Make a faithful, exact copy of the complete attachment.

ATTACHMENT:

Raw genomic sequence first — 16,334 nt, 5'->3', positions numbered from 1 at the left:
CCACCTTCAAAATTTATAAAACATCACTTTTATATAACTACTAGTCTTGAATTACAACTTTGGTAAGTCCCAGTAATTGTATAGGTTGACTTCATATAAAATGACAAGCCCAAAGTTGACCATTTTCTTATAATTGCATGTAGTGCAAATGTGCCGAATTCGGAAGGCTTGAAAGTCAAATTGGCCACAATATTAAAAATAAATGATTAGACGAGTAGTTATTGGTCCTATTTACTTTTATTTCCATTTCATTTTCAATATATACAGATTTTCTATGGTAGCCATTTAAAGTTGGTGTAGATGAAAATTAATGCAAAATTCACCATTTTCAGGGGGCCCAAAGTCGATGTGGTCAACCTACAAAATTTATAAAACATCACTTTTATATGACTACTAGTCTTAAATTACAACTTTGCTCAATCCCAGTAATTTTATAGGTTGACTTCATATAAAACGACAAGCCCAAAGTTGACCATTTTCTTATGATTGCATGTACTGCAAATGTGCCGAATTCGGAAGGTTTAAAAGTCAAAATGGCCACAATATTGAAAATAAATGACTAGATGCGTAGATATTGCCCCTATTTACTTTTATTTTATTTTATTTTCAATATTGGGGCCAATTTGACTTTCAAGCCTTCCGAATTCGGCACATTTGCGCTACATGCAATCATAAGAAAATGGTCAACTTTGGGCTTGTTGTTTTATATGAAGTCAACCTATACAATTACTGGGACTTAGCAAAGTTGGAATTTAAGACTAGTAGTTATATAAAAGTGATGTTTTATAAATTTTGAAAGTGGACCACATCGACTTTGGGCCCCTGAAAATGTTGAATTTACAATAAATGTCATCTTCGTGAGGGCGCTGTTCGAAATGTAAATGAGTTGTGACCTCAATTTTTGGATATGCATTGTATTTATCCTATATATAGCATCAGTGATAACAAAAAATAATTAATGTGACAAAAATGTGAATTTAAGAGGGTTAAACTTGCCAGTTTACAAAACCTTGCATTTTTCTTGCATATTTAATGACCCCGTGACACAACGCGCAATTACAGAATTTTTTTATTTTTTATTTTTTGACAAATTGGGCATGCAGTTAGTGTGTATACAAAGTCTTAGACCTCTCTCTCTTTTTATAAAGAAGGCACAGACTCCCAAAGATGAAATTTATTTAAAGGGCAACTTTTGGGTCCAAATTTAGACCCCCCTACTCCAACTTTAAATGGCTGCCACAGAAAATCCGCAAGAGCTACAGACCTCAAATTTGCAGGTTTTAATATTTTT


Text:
Raw genomic sequence first — 16,334 nt, 5'->3', positions numbered from 1 at the left:
CCACCTTCAAAATTTATAAAACATCACTTTTATATAACTACTAGTCTTGAATTACAACTTTGGTAAGTCCCAGTAATTGTATAGGTTGACTTCATATAAAATGACAAGCCCAAAGTTGACCATTTTCTTATAATTGCATGTAGTGCAAATGTGCCGAATTCGGAAGGCTTGAAAGTCAAATTGGCCACAATATTAAAAATAAATGATTAGACGAGTAGTTATTGGTCCTATTTACTTTTATTTCCATTTCATTTTCAATATATACAGATTTTCTATGGTAGCCATTTAAAGTTGGTGTAGATGAAAATTAATGCAAAATTCACCATTTTCAGGGGGCCCAAAGTCGATGTGGTCAACCTACAAAATTTATAAAACATCACTTTTATATGACTACTAGTCTTAAATTACAACTTTGCTCAATCCCAGTAATTTTATAGGTTGACTTCATATAAAACGACAAGCCCAAAGTTGACCATTTTCTTATGATTGCATGTACTGCAAATGTGCCGAATTCGGAAGGTTTAAAAGTCAAAATGGCCACAATATTGAAAATAAATGACTAGATGCGTAGATATTGCCCCTATTTACTTTTATTTTATTTTATTTTCAATATTGGGGCCAATTTGACTTTCAAGCCTTCCGAATTCGGCACATTTGCGCTACATGCAATCATAAGAAAATGGTCAACTTTGGGCTTGTTGTTTTATATGAAGTCAACCTATACAATTACTGGGACTTAGCAAAGTTGGAATTTAAGACTAGTAGTTATATAAAAGTGATGTTTTATAAATTTTGAAAGTGGACCACATCGACTTTGGGCCCCTGAAAATGTTGAATTTACAATAAATGTCATCTTCGTGAGGGCGCTGTTCGAAATGTAAATGAGTTGTGACCTCAATTTTTGGATATGCATTGTATTTATCCTATATATAGCATCAGTGATAACAAAAAATAATTAATGTGACAAAAATGTGAATTTAAGAGGGTTAAACTTGCCAGTTTACAAAACCTTGCATTTTTCTTGCATATTTAATGACCCCGTGACACAACGCGCAATTACAGAATTTTTTTATTTTTTATTTTTTGACAAATTGGGCATGCAGTTAGTGTGTATACAAAGTCTTAGACCTCTCTCTCTTTTTATAAAGAAGGCACAGACTCCCAAAGATGAAATTTATTTAAAGGGCAACTTTTGGGTCCAAATTTAGACCCCCCTACTCCAACTTTAAATGGCTGCCACAGAAAATCCGCAAGAGCTACAGACCTCAAATTTGCAGGTTTTAATATTTTT